The infrastructure community has been developing loose-fit strategies for climate change for some time but haven’t yet had an opportunity to unleash these insights. Assets instantiated for decades with limited capacity to change as climate changes are problematic. Instead we could invest in agility and flexibility, assets that are modular, multi-functional, and scalable (up and down).
The governance and management of infrastructure seems ripe for innovation. For example, the dynamic adaptive policy pathways approach calls for a commitment to short-term actions coupled with efforts to keep options open if change is needed. Robust decision-making helps identify strategies that can change over time as new information comes to light, with a focus on minimizing regret. A water utility in California used robust decision-making to develop an adaptive infrastructure plan and choose near-term and long-term strategies to ensure reliable water availability under climate change.
We shouldn’t focus wholly on adaptation and commit ourselves to a future where greenhouse gas emissions continue unabated. Winding greenhouse gases down to zero reduces future climate impacts, so investments will need to be made across adaptation and mitigation strategies. If we ignore mitigation, we allow climate conditions to accelerate, and our ability to respond at pace will diminish.
We’re already feeling the effects of human-induced climate change and we must adapt our infrastructure to protect people and services. But in doing so mitigation of greenhouse gas emissions must also be a priority, and we need to look for win-win infrastructure opportunities to do both. For example, a protected bike lane that includes green infrastructure can reduce greenhouse gas emissions and also reduce the flooding impacts of storms.
Policymakers should view infrastructure investments as not simply hardware fixes and upgrades, but as efforts to close the gap between what our critical services can do and what we need them to do. When it comes to climate change there is a growing gap between the two and inaction allows the gap to grow, threatening our ability to respond.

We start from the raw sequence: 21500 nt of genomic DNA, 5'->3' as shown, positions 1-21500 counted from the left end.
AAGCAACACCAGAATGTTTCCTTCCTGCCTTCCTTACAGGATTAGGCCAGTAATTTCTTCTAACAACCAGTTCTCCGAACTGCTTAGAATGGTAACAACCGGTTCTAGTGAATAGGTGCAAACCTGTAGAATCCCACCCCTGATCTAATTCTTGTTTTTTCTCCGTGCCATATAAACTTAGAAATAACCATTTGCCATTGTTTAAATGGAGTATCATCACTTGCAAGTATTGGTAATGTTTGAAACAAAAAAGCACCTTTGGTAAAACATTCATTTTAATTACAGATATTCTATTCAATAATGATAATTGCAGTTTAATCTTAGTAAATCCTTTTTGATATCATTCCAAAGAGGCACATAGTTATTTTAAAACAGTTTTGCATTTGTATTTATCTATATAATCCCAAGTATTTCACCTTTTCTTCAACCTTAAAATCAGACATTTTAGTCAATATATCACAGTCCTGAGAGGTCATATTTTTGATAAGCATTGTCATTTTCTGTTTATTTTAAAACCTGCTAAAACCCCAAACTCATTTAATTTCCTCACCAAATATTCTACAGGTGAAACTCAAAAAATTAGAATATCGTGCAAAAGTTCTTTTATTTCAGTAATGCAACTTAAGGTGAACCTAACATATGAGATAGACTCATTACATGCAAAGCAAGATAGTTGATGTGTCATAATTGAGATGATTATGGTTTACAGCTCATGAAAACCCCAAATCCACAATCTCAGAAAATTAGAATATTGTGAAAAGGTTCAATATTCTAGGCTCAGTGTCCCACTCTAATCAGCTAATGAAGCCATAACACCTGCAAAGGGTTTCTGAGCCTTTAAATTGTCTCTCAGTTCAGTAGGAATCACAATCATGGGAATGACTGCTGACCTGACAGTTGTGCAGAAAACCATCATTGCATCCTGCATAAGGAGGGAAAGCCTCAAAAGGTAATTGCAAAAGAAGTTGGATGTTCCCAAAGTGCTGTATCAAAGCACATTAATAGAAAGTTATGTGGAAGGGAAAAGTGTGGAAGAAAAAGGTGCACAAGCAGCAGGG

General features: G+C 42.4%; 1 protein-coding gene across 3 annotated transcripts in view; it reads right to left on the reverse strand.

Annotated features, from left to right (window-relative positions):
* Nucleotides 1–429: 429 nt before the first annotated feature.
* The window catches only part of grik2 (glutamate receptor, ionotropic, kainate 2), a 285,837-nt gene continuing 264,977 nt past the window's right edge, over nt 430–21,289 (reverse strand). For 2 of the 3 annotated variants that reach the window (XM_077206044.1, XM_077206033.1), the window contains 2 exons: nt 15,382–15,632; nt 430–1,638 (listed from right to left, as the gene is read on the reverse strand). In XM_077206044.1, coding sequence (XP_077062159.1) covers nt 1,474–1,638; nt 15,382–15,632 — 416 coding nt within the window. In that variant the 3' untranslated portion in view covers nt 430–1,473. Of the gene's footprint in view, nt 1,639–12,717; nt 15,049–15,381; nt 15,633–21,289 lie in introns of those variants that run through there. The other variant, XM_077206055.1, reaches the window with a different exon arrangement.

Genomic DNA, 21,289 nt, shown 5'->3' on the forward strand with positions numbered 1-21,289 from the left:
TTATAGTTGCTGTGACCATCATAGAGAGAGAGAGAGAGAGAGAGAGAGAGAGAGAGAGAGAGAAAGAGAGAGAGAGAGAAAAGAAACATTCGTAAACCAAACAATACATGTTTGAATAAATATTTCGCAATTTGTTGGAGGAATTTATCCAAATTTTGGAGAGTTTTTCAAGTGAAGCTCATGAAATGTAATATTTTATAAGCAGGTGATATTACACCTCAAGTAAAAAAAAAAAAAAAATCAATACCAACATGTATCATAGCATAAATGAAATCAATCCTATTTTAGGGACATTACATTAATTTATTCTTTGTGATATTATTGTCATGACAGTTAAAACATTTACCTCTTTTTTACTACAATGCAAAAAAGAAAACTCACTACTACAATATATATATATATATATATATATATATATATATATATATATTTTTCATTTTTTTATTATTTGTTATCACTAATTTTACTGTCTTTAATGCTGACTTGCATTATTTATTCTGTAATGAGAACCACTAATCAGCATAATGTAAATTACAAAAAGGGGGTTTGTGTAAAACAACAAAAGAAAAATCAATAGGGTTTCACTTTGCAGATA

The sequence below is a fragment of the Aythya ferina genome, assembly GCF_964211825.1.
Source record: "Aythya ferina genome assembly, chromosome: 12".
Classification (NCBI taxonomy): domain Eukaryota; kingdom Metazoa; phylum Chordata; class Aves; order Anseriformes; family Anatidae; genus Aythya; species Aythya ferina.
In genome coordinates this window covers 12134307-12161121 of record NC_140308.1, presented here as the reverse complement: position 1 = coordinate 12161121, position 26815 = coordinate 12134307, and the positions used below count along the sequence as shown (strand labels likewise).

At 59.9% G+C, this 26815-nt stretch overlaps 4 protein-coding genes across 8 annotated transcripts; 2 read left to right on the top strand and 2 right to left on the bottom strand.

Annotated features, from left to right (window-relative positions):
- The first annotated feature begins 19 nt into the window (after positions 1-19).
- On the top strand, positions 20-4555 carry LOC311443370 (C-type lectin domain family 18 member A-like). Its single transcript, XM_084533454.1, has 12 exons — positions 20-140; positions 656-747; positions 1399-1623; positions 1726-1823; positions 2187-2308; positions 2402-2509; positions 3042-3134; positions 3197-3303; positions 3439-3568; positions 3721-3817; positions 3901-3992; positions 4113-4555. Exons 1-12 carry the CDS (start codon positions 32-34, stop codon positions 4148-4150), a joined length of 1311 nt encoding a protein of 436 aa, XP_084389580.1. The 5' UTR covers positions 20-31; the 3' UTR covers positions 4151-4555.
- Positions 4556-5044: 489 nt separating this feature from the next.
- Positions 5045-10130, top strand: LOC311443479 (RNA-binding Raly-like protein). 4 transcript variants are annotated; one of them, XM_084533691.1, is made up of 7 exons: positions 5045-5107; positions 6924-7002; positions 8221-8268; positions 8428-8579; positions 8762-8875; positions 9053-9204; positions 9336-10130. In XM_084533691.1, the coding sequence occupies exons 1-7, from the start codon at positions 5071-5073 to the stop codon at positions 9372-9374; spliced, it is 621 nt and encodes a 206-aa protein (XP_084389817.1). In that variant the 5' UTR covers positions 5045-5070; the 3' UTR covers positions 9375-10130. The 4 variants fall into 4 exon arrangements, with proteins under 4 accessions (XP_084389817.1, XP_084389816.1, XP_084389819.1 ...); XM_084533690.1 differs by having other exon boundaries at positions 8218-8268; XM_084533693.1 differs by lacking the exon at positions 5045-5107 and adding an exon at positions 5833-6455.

In fostering a thriving and equitable U.S. society for the 21st century, climate adaptation and mitigation must be central to any decision made about infrastructure today. There are children alive today that will be living at the turn of the next century (2100) with better or worse conditions based on the infrastructure decisions that we make today.
Mikhail Chester is the director of the Metis Center for Infrastructure and Sustainable Engineering, and an associate professor of civil, environmental and sustainable engineering at Arizona State University.
Constantine Samaras is the director of the Center for Engineering and Resilience for Climate Adaptation at Carnegie Mellon University, an adjunct senior researcher at the nonprofit, nonpartisan RAND Corporation.
The Hill has removed its comment section, as there are many other forums for readers to participate in the conversation. We invite you to join the discussion on Facebook and Twitter.